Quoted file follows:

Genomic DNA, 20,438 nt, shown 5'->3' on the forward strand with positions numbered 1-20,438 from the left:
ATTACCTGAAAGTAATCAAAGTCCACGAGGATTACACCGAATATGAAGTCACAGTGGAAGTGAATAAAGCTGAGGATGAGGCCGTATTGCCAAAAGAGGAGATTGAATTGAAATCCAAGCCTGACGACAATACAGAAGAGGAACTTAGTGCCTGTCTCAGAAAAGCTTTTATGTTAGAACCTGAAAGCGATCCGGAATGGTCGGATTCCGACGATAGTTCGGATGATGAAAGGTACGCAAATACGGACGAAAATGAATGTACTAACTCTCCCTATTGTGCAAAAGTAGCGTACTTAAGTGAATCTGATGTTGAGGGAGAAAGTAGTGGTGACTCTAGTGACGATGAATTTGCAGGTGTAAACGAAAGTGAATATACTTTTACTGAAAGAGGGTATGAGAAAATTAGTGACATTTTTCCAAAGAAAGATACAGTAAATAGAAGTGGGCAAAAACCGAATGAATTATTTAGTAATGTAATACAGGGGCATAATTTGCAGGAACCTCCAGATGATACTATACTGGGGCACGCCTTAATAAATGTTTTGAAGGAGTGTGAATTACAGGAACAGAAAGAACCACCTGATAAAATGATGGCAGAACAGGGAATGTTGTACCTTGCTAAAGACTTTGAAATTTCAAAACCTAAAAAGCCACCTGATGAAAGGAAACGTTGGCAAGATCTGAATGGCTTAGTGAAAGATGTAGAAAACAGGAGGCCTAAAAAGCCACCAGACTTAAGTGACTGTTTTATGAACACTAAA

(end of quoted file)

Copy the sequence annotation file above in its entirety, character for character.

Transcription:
Genomic DNA, 20,438 nt, shown 5'->3' on the forward strand with positions numbered 1-20,438 from the left:
ATTACCTGAAAGTAATCAAAGTCCACGAGGATTACACCGAATATGAAGTCACAGTGGAAGTGAATAAAGCTGAGGATGAGGCCGTATTGCCAAAAGAGGAGATTGAATTGAAATCCAAGCCTGACGACAATACAGAAGAGGAACTTAGTGCCTGTCTCAGAAAAGCTTTTATGTTAGAACCTGAAAGCGATCCGGAATGGTCGGATTCCGACGATAGTTCGGATGATGAAAGGTACGCAAATACGGACGAAAATGAATGTACTAACTCTCCCTATTGTGCAAAAGTAGCGTACTTAAGTGAATCTGATGTTGAGGGAGAAAGTAGTGGTGACTCTAGTGACGATGAATTTGCAGGTGTAAACGAAAGTGAATATACTTTTACTGAAAGAGGGTATGAGAAAATTAGTGACATTTTTCCAAAGAAAGATACAGTAAATAGAAGTGGGCAAAAACCGAATGAATTATTTAGTAATGTAATACAGGGGCATAATTTGCAGGAACCTCCAGATGATACTATACTGGGGCACGCCTTAATAAATGTTTTGAAGGAGTGTGAATTACAGGAACAGAAAGAACCACCTGATAAAATGATGGCAGAACAGGGAATGTTGTACCTTGCTAAAGACTTTGAAATTTCAAAACCTAAAAAGCCACCTGATGAAAGGAAACGTTGGCAAGATCTGAATGGCTTAGTGAAAGATGTAGAAAACAGGAGGCCTAAAAAGCCACCAGACTTAAGTGACTGTTTTATGAACACTAAA